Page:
I have nothing to say about the Dodgers or Kim Kardashian, I just like to look at her so I put her picture at the top of this piece.
There is one day left to vote on for the final player to be added to each league’s All-Star team for next week in St. Louis. If you need a little bit of perspective on who are the best choices in each league, here are my thoughts.
Note: I’m purely addressing who is the most qualified option paying no attention to position or what the All-Star squads may or may not need given how the rosters are configured.
Chone Figgins, 3B, LAA: .310-1-27-63-24 in 318 ABs
Figgins has produced the average that he didn’t last season (.276), and he is on pace to return to the 40-steal plateau that he reached in 2005-07. He isn’t hitting well against lefties (.227) but he is smoking righties to the tune of a .342 mark. He ranks 11th in the AL in average, fourth in steals and he leads the junior circuit in runs scored.
Brandon Inge, 3B/C, DET: .267-19-54-48-2 in 285 ABs
Really scuffing of late hitting just .205 with a .655 OPS the past two weeks, Inge has been a life saver for the Tigers, and for those fantasy leaguers who have been running him out there as a catcher eligible player. Though he has played exclusively third this season, if we compare his numbers to the other catchers he leads the way in home runs and is second in RBI to Victor Martinez (57). As is, he leads third sackers in homers and his 54 RBI are second to Evan Longoria (64).
Ian Kinsler, 2B, TEX: .252-20-54-60-17 in 333 ABs
Never has a potential 30/30 season from a second basemen looked so bad. The reason is that .252 average. Kinsler, who hit .322 in April, has hit .226 over his last 60 games. Still, he is tied for the position lead with Aaron Hill in home runs, is second to Hill in RBI (59), is second in runs (Brian Roberts has 62) and he is tied with Roberts for first at the position with 17 steals. That’s a whole lot of top shelf work, minus the batting average.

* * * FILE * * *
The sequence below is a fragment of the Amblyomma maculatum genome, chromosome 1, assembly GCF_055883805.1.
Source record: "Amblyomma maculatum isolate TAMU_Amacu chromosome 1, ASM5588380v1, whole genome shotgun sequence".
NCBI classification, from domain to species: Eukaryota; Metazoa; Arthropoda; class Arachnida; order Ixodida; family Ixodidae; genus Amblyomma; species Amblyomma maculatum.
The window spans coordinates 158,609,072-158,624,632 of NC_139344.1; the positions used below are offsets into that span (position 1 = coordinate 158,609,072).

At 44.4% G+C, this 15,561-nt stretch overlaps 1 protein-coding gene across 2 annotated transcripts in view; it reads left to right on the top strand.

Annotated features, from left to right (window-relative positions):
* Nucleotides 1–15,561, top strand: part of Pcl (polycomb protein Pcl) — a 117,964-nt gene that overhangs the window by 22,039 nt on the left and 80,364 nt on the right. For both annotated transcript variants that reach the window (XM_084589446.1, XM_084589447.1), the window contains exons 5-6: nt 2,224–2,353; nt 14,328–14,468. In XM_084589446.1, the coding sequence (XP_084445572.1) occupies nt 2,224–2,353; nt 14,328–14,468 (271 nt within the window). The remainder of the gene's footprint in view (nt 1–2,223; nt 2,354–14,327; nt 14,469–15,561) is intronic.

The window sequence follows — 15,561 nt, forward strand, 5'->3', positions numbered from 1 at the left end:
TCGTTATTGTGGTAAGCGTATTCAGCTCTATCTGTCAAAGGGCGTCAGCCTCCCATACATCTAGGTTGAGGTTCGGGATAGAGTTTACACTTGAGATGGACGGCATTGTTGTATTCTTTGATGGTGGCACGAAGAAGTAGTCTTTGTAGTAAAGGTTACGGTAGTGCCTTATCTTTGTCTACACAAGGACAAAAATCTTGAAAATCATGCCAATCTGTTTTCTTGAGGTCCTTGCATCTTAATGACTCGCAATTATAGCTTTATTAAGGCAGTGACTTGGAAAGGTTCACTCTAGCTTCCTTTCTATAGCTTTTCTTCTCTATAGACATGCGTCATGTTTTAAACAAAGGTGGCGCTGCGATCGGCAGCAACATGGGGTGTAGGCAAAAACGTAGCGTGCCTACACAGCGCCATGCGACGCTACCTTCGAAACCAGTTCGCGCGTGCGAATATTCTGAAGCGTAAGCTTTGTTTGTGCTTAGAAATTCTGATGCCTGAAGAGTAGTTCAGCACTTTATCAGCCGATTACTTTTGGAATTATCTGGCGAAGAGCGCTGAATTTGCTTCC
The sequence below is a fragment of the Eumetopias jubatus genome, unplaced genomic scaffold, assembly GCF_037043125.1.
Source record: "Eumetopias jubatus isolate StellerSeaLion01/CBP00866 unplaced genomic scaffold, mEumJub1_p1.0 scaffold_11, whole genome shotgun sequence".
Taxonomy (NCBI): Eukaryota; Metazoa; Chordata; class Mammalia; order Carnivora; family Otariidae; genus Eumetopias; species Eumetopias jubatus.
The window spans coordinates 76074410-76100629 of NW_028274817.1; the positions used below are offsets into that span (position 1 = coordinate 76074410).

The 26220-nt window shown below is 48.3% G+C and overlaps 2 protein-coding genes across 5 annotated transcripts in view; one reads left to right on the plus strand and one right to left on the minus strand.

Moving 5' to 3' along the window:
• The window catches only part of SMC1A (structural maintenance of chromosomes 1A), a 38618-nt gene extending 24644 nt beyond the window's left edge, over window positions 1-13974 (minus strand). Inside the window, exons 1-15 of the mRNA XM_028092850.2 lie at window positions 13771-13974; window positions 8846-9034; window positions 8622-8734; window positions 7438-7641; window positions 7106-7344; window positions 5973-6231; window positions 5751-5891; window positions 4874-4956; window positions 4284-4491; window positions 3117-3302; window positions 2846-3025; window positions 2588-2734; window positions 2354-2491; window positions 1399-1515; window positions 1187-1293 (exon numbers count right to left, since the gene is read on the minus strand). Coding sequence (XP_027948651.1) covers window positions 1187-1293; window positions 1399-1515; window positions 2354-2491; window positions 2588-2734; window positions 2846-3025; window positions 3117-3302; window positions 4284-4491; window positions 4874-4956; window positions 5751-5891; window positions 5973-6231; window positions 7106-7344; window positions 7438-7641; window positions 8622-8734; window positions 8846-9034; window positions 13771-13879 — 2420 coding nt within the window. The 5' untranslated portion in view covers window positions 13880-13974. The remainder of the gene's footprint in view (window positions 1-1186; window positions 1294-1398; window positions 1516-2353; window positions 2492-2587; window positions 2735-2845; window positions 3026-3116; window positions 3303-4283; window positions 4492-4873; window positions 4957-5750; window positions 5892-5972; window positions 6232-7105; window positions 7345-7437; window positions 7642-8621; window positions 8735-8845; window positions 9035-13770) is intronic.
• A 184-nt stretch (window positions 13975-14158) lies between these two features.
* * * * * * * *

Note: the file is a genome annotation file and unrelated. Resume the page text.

Adam Lind, OF, TOR: .308-18-57-49-1 in 321 ABs
He has been a breakout star all year, and he just keeps hitting. Still, his numbers don’t really stand out until you compare him to other AL outfielders and realize that he has more homers than Torii Hunter (17) while he has knocked in more runs than all but two others (Jason Bay has 71, Hunter 65).
Carlos Pena, 1B, TB: .228-23-55-59-1 in 294 ABs
Leads the AL in home runs, but other than that, his performance has been awful including being second in the league with 106 Ks, and don’t even get me started about how absurd it is to be considering a man who is hitting .228 for the All-Star team.
Cristian Guzman. SS, WAS: .310-3-21-41-3 in 297 ABs
The opposite of Pena above, this man’s value is totally batting average driven as he has as many home runs this season as Paul Konerko hit on Tuesday night. Guzman also has no speed at all – those three steals are the same as Tyler Greene who has only seen the field enough for 104 at-bats with the Cardinals.
Matt Kemp, OF, LAD: .307-10-45-44-19 in 306 ABs
Kemp still hasn’t developed the power that some believe he one day will, but it’s tough to down a guy who is hitting over .300 with a pace that would result in 85 runs, 85 RBI and 35 steals. Oh, and you want to make sure he is always in the lineup if there is a lefty on the hill as he simply murders them (.384/.483/.630 in 73 ABs).
Mark Reynolds, 3B, ARI: .265-24-62-53-14 in 309 ABs
Yes he strikeouts out at an embarrassing rate (114 Ks or one per 2.71 ABs), but the man still produces as he leads the position in home runs and RBI while he is third in steals behind Wright (20) and Emilio Bonifacio (18). Not many players go 25/25 with 120 RBI (it’s only happened 16 times in big league history).
Pablo Sandoval, 3B, SF: .328-13-48-38-3 in 287 ABs
This is exactly the type of guy the league should be looking to publicize. Portly, a free spirit quick with a smile, and one hell of a young hitter, the Kung Fu Panda has it all. He has a better batting average, more home runs, more RBI and a higher OPS than David Wright (.322-5-42 with a .878 OPS). Nuff said.
Shane Victorino, OF, PHI: .306-6-39-60-13 in 330 ABs
Pains me to list this guy fourth in the NL, but others have been more impressive. Still, he is the only outfielder in the NL who is hitting at least .300 with 60 runs, 10 steals and 100 hits. That should result in some love shouldn’t it?
By Ray Flowers